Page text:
"Likewise in Apulia when anie man is bitten of the Tarrantula, which is a certain kinde of flie, verie venimous and full of daunger, they finde out the nature and sympathie of the sicknesse or humor, with playing on instrumentes, and with diuersitie of Musicke, neither doe they cease from playing, vntill the often motion and agitation, haue driuen the disease away".
This fable also found its way into literature. There is for example a reference in Sidney's Arcadia (1590, here 1598, p. 33): "This word, Louer, did not lesse pierce poor Pyrocles, than the right tune tune of musicke toucheth him that is sicke of the Tarantula". Italian physician Vincenzio Bruni dedicated one of his Tre dialoghi to this problem (Napoli, 1601, pp. 1-37). More names could be added. But it was Kircher who actually discussed it in detail, as a scientific case study in the context of his ideas about musical therapy. "Rather than offering rarefied speculations [...] Kircher focuses on the here-and-now, observing, scrutinizing, documenting" (Gioia, p. 118).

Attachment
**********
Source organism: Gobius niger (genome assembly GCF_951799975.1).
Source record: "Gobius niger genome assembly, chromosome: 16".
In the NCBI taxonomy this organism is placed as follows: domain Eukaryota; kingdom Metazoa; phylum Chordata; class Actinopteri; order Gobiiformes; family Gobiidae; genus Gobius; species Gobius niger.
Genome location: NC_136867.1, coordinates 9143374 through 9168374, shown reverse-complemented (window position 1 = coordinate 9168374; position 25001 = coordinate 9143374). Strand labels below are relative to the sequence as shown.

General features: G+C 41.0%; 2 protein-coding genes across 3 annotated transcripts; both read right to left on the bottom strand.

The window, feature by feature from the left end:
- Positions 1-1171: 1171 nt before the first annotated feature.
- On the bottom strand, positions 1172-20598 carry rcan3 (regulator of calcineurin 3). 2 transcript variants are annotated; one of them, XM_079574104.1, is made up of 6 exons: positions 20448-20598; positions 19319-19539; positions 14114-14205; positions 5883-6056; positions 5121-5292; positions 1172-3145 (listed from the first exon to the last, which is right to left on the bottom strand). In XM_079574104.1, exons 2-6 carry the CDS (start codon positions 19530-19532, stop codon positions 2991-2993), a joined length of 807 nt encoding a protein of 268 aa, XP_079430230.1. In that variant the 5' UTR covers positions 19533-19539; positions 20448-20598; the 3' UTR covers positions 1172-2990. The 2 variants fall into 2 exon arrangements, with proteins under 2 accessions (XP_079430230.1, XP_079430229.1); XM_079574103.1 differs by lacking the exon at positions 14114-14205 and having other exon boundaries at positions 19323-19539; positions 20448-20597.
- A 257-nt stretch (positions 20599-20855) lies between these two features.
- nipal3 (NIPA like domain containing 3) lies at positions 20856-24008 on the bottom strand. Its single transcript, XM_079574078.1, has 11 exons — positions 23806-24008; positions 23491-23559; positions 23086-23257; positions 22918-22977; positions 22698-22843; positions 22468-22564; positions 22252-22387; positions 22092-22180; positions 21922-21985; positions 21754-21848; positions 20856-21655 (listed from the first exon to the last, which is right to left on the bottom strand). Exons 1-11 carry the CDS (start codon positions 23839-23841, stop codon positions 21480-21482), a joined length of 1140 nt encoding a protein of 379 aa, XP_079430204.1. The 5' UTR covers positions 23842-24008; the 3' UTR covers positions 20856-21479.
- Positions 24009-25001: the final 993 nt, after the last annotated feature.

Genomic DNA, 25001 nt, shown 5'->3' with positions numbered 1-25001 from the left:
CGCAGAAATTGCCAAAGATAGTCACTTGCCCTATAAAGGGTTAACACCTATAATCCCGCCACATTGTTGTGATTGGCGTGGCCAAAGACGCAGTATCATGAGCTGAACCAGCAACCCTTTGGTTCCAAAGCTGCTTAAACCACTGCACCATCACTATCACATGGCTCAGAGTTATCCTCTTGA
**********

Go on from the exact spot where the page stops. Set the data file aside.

Most important in this respect was that he made available the tunes and songs performed at these occasions. He hadn't collected them himself. Instead he relied on the information sent to him by two Jesuits who lived and worked in Apulia and who had witnessed cases of tarantism. Their names are given at the start of the chapter (2nd. ed., p. 756). There have been some doubts about the reliability of these notations. All except one of these tunes are in common time while all tarantellas collected later were in triple metre (see Daboo, p. 122). Perhaps these two padres didn't have enough experience with this kind of music or these tunes were really performed this way.